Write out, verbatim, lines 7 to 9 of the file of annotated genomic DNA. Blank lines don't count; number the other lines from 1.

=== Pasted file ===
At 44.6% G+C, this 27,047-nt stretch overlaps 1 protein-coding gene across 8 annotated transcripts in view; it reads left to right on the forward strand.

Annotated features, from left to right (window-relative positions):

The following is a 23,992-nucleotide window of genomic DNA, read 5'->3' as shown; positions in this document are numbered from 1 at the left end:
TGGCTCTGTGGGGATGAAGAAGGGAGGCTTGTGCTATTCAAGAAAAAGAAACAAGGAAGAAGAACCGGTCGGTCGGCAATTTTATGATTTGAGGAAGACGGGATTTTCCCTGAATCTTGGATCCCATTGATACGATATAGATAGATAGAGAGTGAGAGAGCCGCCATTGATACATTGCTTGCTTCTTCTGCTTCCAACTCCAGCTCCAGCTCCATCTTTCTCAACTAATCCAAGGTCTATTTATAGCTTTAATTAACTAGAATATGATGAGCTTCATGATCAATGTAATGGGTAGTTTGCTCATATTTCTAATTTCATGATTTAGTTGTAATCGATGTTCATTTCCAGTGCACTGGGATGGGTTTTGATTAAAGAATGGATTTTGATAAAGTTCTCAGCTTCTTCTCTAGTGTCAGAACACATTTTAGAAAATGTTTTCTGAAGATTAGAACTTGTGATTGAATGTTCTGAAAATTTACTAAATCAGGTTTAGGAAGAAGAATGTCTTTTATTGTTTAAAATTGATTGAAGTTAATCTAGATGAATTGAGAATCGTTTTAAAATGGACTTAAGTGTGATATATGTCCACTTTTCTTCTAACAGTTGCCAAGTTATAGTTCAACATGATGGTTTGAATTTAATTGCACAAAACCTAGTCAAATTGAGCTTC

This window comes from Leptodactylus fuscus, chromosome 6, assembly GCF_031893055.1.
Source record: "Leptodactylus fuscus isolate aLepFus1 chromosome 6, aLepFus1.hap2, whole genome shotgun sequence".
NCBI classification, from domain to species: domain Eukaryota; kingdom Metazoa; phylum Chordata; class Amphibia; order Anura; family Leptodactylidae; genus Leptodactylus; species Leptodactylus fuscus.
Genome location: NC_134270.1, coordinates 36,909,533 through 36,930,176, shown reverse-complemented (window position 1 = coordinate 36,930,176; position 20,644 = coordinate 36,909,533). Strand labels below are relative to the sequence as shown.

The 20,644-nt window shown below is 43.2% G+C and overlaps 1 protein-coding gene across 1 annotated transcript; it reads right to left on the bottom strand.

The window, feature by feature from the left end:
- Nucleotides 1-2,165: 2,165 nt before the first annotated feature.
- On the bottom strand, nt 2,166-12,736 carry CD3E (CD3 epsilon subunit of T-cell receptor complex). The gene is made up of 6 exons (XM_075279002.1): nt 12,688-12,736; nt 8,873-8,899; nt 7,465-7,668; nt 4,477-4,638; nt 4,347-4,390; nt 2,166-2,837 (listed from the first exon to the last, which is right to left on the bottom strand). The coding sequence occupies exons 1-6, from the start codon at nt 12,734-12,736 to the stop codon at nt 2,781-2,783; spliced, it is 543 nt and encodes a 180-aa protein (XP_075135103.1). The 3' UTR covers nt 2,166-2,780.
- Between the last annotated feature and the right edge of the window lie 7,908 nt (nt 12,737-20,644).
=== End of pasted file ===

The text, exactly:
NCBI classification, from domain to species: domain Eukaryota; kingdom Metazoa; phylum Chordata; class Amphibia; order Anura; family Leptodactylidae; genus Leptodactylus; species Leptodactylus fuscus.
Genome location: NC_134270.1, coordinates 36,909,533 through 36,930,176, shown reverse-complemented (window position 1 = coordinate 36,930,176; position 20,644 = coordinate 36,909,533). Strand labels below are relative to the sequence as shown.

The 20,644-nt window shown below is 43.2% G+C and overlaps 1 protein-coding gene across 1 annotated transcript; it reads right to left on the bottom strand.